Israel’s Prime Minister has just developed a new political, if not legal problem. Or perhaps it’s more accurate to say that an existing problem has moved into a new, serious phase.
There have been rumors and accusations swirling around Netanyahu for quite a while now, alleging that he’s been involved in official corruption in the form of accepting gifts and donations in exchange for political favors. The Prime Minister has continually scoffed at these stories, calling them politically motivated attacks and basically saying that there’s no “there” there. Unfortunately for him, the police have now recommended that bribery charges be filed against him in two separate cases. (Politico)
For more than a year, Benjamin Netanyahu, Israel’s scandal-plagued prime minister, has repeated a simple slogan: “There will be nothing, because there is nothing.” On Tuesday night, the Israeli police announced that there might be something, after all.
After a long probe, investigators recommended charging Netanyahu with bribery in two separate cases. In one, dubbed “Case 1000,” he allegedly received lavish gifts—cigars, champagne, tailored suits—from wealthy businessmen, in exchange for political favors. The police estimated the value of the gifts at one million shekels, or $282,000. The other (“Case 2000”) involves the publisher of Yediot Aharonot, Israel’s largest paid daily newspaper. Netanyahu is accused of colluding with the media mogul, trading favorable coverage for a law that would have helped Yediot’s bottom line. (The law was never passed.)
Now the question is: Can Netanyahu, Israel’s second longest-serving prime minister, survive?
So this looks pretty bad for Bibi, but as Politico goes on to point out, there are a number of factors working in his favor which might allow him to survive. Legally, he’s not required to step down from office just because charges are filed. He would only have to do that if he were taken to trial and convicted. Also, his political opponents aren’t doing very well in the polls and may not have the clout to undermine Netanyahu’s ruling coalition and force him out. The fact that one of the state’s witnesses in the investigation is Yair Lapid, one of Bibi’s opposition party challengers, gives some weight to the Prime Minister’s claim that this is all a political witch hunt.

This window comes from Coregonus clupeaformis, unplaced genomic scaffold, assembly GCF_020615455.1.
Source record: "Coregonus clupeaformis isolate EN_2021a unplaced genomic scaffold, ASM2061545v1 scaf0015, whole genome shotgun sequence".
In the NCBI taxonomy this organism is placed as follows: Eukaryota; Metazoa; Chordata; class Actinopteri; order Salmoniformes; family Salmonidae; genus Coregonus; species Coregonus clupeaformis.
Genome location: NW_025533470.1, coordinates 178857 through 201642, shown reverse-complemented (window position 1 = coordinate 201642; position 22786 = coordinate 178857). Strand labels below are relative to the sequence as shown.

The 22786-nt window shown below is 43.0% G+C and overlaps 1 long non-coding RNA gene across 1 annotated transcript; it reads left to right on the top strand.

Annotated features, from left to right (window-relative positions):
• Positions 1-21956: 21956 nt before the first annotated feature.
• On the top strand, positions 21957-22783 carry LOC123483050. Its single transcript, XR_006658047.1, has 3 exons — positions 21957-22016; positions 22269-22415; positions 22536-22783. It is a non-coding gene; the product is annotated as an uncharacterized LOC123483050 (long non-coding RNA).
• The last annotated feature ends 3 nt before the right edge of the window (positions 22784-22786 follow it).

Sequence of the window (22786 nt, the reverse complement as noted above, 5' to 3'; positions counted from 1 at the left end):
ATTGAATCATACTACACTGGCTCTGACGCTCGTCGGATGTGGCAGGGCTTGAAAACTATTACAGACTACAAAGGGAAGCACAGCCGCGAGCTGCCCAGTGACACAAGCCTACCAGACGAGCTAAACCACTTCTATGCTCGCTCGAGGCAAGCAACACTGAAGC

Still, the charges look pretty damning if they’re substantiated and the law enforcement officials working the case seem to believe they are. Taking more than a quarter million dollars in gifts from a rich business owner has to raise questions. And any time you’re getting unusually favorable coverage from a media outlet who stands to benefit from a law you’re trying to push through, well… that’s going to raise some eyebrows as well.
The other question is whether or not there will actually have to be a trial to begin with. The cases are being handed off to the Attorney General, who conveniently happens to be someone appointed by Netanyahu. If he opts not to pursue the charges, there’s really nothing that can force the Prime Minister out of office unless his own Likud Party decides to take him out. And Netanyahu remains popular at home, seen as a stalwart defender of Israel against Iran (a relationship which is flaring up again this month), as well as an international statesman who brings Israel respect from other leaders around the globe.
Are the voters in Israel going to be sufficiently upset by this news to rise up against their leader? I’m not familiar enough with the internal politics of that nation to hazard a guess, but some of the people who study it closely seem to feel that most Israelis don’t care all that much as long as the country is kept safe and strong. Perhaps they’re just so used to such rumors and dealmaking that they’ll shrug it off. Charges such as these could easily bring down a politician in other countries, but Netanyahu may just be able to ride it out.